American author Herman Melville is best known for his novel Moby-Dick. His work was a response, though often in a negative or ambivalent way, to the romantic movement that dominated American literature in the mid-19th century. Herman Melville's early autobiographical novels of adventure in the South Seas earned him a popularity that diminished as his writing turned to metaphysical themes and allegorical techniques, moving in directions that later generations would recognize as existentialism, Freudian psychologizing, and blackly comic satire. He had some success with his magazine sketches and short stories, but his poetry, a main concern during the latter part of his life, was ignored. Largely forgotten at the time of his death, he was rediscovered with the shift in taste that followed World War I. Melville's family background included Revolutionary War heroes, Dutch patricians, Calvinists, and upper-middle-class New Englanders, but his boyhood was spent in genteel poverty. Melville's studies at the Albany Academy terminated with his father's death. Thereafter, he was largely self-educated and for a while something of a drifter…. He tried various occupations--bank clerk, clerk in the family business, country schoolmaster--and he studied surveying before becoming a sailor. At 18 Melville made his first voyage as a crew member on a New York-Liverpool packet ship. At 22 he shipped on the whaler Acushnet. Returning four years later, he almost immediately began writing novels derived from his adventures. At this time Polynesia was a romantic and little-known region. Furthermore, maritime affairs were a matter of public interest. Also, there was a market for authentic personal narratives as opposed to fictional "romances." Melville died in New York City on Sept. 28, 1891. In 1985, the New York City Herman Melville Society declared the intersection of Park Avenue south and 26th Street to be Herman Melville Square. In 2010, Melville's memory was again honored when a group of paleontologists discovered a 12-13 million year old fossil of a sea monster in Peru. They named the new species of sperm whale Leviathan melvillei in honor of Melville and his novel Moby Dick.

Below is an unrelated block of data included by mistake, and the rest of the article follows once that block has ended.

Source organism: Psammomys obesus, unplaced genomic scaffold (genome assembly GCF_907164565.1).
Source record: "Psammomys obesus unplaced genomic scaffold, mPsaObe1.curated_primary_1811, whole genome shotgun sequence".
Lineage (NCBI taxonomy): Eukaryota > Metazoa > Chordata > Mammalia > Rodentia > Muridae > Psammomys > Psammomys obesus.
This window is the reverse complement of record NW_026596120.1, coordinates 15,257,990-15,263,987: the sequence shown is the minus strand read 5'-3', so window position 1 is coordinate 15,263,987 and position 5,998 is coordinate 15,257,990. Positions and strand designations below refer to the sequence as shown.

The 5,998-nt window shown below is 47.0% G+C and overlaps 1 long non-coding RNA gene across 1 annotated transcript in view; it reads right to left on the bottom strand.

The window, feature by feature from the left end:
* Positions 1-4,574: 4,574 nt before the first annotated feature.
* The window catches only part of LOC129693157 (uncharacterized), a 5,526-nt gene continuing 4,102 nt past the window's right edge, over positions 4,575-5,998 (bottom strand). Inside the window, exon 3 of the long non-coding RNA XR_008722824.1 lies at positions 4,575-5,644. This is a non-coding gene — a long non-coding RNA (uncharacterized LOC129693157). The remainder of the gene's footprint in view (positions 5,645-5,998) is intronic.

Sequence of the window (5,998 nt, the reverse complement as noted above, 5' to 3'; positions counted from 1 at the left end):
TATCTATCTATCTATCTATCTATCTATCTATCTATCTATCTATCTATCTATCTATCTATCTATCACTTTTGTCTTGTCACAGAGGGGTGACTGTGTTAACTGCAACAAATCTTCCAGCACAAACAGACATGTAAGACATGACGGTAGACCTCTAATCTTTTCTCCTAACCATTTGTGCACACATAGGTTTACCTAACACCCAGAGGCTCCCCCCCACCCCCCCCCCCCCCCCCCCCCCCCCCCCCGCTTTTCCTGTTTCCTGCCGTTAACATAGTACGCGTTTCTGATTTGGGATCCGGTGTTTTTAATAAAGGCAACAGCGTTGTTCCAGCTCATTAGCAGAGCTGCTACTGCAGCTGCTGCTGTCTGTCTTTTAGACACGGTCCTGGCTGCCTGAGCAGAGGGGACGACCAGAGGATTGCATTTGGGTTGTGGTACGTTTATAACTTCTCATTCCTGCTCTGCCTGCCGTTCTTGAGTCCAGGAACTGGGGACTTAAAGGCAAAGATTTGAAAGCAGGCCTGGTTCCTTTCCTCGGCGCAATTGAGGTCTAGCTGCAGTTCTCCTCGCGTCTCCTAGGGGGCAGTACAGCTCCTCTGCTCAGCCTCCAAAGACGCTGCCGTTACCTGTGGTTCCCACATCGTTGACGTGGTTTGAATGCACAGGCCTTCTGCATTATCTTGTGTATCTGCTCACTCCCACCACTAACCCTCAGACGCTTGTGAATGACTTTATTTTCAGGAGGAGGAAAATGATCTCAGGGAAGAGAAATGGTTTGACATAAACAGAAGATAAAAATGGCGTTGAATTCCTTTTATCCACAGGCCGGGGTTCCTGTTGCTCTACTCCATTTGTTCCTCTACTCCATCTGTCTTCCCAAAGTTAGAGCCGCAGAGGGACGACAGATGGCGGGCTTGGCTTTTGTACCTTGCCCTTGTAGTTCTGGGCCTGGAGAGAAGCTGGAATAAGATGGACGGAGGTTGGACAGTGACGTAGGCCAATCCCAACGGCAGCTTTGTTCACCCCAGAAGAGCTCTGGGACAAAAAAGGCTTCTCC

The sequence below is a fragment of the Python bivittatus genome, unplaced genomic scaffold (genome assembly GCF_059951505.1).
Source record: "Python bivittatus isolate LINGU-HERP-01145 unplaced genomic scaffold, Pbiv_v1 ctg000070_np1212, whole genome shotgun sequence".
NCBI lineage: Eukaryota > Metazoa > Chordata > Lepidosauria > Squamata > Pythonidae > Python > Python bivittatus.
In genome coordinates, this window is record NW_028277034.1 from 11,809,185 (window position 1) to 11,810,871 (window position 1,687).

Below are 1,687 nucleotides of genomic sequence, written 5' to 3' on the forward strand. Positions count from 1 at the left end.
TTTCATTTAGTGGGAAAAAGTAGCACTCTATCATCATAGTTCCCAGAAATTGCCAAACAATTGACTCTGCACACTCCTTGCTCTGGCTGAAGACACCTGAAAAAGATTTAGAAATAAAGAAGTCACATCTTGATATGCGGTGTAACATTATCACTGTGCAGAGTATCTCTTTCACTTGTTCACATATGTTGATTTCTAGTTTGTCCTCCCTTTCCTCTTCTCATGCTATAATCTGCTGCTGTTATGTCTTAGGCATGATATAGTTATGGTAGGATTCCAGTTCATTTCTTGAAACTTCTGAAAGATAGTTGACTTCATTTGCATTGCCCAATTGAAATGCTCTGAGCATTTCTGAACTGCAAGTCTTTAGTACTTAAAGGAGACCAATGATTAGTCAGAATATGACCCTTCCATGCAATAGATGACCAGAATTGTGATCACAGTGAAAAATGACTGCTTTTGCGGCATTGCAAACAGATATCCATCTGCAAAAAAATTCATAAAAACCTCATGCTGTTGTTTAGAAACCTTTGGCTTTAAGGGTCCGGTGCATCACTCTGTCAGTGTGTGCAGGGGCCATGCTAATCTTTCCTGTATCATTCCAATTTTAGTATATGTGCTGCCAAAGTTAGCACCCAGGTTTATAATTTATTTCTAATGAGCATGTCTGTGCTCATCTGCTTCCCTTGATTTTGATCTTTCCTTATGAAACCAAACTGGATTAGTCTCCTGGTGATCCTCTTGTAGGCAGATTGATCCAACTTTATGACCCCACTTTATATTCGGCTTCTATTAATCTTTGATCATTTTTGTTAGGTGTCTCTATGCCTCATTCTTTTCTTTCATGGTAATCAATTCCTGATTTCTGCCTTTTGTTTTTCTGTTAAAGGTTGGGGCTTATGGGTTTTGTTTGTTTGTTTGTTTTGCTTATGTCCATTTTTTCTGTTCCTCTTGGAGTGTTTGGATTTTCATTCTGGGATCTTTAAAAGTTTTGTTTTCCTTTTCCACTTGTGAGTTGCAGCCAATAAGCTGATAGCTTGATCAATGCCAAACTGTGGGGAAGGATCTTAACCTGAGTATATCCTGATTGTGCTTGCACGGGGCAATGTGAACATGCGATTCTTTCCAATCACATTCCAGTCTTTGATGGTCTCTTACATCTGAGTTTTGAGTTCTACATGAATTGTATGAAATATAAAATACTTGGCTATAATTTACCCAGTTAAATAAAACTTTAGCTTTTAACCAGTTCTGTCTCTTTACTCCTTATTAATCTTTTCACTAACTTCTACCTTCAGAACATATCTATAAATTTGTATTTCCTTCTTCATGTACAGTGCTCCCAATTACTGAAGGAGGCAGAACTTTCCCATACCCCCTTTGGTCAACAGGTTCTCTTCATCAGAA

Adapted from: Herman Melville." Encyclopedia of World Biography Online, Gale, 1998


Melville, Herman. The Piazza Tales..: Herman Melville. Dix & Edwards; Sampson Low, Son & Co., 1856

Melville, Herman. The Confidence-Man: His Masquerade..: Herman Melville. Dix, Edwards & Co., 1857

Melville, Herman. Israel Potter: His Fifty Years of Exile..: Herman Melville. 1855

Melville, Herman. White-Jacket: Or, the World in a Man-Of-War: Herman Melville. Harper & Brothers, Publishers; Richard Bentley, 1850

EDGAR ALLAN POE (1809-1849)